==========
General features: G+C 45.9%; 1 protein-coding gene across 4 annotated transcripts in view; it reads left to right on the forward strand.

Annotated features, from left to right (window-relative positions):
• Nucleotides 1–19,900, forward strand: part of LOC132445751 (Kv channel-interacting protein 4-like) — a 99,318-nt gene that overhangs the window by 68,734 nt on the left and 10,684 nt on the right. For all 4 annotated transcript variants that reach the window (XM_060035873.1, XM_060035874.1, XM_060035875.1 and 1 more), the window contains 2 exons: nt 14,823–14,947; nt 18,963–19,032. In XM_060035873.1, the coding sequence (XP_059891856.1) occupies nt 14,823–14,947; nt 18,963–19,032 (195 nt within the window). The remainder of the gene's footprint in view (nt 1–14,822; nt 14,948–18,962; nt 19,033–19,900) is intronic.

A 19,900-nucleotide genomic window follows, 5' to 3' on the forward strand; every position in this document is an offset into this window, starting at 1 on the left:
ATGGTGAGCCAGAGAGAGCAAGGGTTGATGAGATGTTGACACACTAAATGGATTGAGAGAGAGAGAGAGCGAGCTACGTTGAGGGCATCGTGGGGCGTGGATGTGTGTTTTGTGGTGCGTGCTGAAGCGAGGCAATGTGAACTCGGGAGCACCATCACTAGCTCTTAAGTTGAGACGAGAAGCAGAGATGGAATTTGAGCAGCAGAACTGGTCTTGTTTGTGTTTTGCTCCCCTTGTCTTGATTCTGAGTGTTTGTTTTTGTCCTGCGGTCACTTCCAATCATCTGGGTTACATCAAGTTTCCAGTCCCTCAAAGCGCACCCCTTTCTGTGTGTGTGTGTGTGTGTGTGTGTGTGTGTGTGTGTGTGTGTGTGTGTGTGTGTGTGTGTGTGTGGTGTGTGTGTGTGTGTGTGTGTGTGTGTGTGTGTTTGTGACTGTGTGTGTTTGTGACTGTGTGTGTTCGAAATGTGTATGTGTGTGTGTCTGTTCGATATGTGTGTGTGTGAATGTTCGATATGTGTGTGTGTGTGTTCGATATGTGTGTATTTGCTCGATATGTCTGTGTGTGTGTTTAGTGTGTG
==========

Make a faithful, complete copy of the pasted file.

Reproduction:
General features: G+C 45.9%; 1 protein-coding gene across 4 annotated transcripts in view; it reads left to right on the forward strand.

Annotated features, from left to right (window-relative positions):
• Nucleotides 1–19,900, forward strand: part of LOC132445751 (Kv channel-interacting protein 4-like) — a 99,318-nt gene that overhangs the window by 68,734 nt on the left and 10,684 nt on the right. For all 4 annotated transcript variants that reach the window (XM_060035873.1, XM_060035874.1, XM_060035875.1 and 1 more), the window contains 2 exons: nt 14,823–14,947; nt 18,963–19,032. In XM_060035873.1, the coding sequence (XP_059891856.1) occupies nt 14,823–14,947; nt 18,963–19,032 (195 nt within the window). The remainder of the gene's footprint in view (nt 1–14,822; nt 14,948–18,962; nt 19,033–19,900) is intronic.

A 19,900-nucleotide genomic window follows, 5' to 3' on the forward strand; every position in this document is an offset into this window, starting at 1 on the left:
ATGGTGAGCCAGAGAGAGCAAGGGTTGATGAGATGTTGACACACTAAATGGATTGAGAGAGAGAGAGAGCGAGCTACGTTGAGGGCATCGTGGGGCGTGGATGTGTGTTTTGTGGTGCGTGCTGAAGCGAGGCAATGTGAACTCGGGAGCACCATCACTAGCTCTTAAGTTGAGACGAGAAGCAGAGATGGAATTTGAGCAGCAGAACTGGTCTTGTTTGTGTTTTGCTCCCCTTGTCTTGATTCTGAGTGTTTGTTTTTGTCCTGCGGTCACTTCCAATCATCTGGGTTACATCAAGTTTCCAGTCCCTCAAAGCGCACCCCTTTCTGTGTGTGTGTGTGTGTGTGTGTGTGTGTGTGTGTGTGTGTGTGTGTGTGTGTGTGTGTGTGTGTGGTGTGTGTGTGTGTGTGTGTGTGTGTGTGTGTGTTTGTGACTGTGTGTGTTTGTGACTGTGTGTGTTCGAAATGTGTATGTGTGTGTGTCTGTTCGATATGTGTGTGTGTGAATGTTCGATATGTGTGTGTGTGTGTTCGATATGTGTGTATTTGCTCGATATGTCTGTGTGTGTGTTTAGTGTGTG